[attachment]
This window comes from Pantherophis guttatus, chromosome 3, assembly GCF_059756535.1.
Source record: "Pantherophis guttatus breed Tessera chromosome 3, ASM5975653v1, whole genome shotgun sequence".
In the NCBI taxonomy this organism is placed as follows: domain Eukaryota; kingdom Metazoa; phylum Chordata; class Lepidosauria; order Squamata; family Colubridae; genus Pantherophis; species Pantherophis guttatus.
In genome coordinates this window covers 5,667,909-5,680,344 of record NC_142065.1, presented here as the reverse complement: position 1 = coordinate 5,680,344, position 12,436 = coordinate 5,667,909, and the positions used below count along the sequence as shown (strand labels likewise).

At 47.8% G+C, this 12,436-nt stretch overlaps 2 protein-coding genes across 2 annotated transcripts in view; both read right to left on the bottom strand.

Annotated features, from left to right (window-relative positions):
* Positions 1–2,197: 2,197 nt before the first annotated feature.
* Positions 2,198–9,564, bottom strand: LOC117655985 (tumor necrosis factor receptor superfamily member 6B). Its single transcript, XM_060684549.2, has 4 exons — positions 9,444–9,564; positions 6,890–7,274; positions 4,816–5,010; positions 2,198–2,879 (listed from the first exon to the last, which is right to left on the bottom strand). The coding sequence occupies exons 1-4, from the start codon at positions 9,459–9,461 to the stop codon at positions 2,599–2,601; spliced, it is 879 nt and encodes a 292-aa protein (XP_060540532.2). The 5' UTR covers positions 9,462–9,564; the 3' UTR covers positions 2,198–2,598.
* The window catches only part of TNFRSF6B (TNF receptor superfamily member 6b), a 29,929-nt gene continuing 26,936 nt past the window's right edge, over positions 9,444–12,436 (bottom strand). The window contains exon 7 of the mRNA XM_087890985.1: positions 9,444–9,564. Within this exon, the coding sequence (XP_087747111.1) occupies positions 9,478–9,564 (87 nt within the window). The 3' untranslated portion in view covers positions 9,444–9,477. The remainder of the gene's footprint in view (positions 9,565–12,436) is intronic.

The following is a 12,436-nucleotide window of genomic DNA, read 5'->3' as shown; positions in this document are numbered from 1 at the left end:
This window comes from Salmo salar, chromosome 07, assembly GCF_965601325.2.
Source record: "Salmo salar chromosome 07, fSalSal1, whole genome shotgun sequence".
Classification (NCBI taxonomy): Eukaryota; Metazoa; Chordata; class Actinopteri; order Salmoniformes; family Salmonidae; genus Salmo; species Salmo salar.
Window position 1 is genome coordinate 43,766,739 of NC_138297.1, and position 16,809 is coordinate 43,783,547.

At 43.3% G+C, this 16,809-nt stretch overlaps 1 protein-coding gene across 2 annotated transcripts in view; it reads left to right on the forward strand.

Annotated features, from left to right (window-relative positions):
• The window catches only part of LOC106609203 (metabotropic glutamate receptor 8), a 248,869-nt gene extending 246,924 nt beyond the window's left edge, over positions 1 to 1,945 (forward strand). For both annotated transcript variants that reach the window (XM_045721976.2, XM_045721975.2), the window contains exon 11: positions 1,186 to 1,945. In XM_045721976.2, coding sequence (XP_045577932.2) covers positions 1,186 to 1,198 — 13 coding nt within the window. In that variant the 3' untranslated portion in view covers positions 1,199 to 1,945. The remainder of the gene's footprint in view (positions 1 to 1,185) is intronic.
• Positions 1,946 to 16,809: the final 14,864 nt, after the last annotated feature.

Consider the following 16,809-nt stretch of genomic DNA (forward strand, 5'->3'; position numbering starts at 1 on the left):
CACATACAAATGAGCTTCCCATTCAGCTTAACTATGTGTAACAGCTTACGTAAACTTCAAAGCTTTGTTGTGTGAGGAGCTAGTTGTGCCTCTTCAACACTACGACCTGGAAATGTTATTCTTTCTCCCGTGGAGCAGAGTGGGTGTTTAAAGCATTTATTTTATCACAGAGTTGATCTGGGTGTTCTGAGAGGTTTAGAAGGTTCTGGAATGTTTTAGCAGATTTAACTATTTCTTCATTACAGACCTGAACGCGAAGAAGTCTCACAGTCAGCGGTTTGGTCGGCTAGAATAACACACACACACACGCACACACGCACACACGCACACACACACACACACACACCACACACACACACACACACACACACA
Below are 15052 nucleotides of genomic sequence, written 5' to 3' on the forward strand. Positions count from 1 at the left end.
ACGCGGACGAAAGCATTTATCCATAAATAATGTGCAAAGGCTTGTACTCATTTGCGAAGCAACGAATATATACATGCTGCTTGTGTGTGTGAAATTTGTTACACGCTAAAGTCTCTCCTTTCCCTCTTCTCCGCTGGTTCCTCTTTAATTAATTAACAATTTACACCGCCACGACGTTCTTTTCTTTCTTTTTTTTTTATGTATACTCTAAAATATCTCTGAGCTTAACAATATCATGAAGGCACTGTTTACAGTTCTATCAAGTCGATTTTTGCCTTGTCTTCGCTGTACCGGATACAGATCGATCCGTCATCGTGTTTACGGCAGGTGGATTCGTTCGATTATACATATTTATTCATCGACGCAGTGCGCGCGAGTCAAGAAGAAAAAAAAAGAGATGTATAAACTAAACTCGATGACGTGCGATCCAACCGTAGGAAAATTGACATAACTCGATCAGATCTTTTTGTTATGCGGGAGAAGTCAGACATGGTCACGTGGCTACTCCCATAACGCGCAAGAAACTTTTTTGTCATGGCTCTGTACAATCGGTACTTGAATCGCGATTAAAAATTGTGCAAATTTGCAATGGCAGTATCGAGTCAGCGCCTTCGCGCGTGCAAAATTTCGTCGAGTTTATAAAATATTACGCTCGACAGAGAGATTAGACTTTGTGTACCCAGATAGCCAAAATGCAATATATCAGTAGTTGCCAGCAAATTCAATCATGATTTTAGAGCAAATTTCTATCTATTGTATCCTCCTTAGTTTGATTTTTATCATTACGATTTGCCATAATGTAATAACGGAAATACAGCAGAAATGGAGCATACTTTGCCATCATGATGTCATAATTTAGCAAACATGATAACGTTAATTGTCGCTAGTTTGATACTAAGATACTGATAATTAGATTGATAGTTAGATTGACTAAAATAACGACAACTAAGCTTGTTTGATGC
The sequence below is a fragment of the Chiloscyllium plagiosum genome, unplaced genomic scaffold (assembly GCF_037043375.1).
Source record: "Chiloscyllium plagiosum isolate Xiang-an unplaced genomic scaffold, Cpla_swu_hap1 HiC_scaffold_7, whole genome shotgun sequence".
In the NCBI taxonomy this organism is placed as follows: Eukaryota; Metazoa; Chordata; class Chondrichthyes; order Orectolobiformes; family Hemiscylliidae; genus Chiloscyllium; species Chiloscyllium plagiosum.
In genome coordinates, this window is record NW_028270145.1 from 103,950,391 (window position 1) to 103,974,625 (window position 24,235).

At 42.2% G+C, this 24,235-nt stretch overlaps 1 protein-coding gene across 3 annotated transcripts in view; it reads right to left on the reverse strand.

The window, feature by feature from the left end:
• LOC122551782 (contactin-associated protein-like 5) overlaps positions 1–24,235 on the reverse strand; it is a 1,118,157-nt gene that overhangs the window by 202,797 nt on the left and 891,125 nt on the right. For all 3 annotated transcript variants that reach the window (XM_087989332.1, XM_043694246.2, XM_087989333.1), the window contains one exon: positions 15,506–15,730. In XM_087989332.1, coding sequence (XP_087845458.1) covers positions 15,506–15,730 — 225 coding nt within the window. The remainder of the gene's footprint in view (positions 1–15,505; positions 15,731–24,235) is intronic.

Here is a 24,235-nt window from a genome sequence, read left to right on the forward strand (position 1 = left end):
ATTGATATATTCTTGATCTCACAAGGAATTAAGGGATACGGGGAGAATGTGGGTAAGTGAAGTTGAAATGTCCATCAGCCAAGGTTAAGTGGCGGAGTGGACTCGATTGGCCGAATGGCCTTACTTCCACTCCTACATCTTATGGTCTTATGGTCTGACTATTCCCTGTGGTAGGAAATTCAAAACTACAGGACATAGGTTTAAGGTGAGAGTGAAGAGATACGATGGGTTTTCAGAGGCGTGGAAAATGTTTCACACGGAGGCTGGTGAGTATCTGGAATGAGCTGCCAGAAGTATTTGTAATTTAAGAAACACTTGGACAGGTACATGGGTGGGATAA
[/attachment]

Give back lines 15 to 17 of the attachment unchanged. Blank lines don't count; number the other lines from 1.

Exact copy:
At 43.3% G+C, this 16,809-nt stretch overlaps 1 protein-coding gene across 2 annotated transcripts in view; it reads left to right on the forward strand.

Annotated features, from left to right (window-relative positions):
• The window catches only part of LOC106609203 (metabotropic glutamate receptor 8), a 248,869-nt gene extending 246,924 nt beyond the window's left edge, over positions 1 to 1,945 (forward strand). For both annotated transcript variants that reach the window (XM_045721976.2, XM_045721975.2), the window contains exon 11: positions 1,186 to 1,945. In XM_045721976.2, coding sequence (XP_045577932.2) covers positions 1,186 to 1,198 — 13 coding nt within the window. In that variant the 3' untranslated portion in view covers positions 1,199 to 1,945. The remainder of the gene's footprint in view (positions 1 to 1,185) is intronic.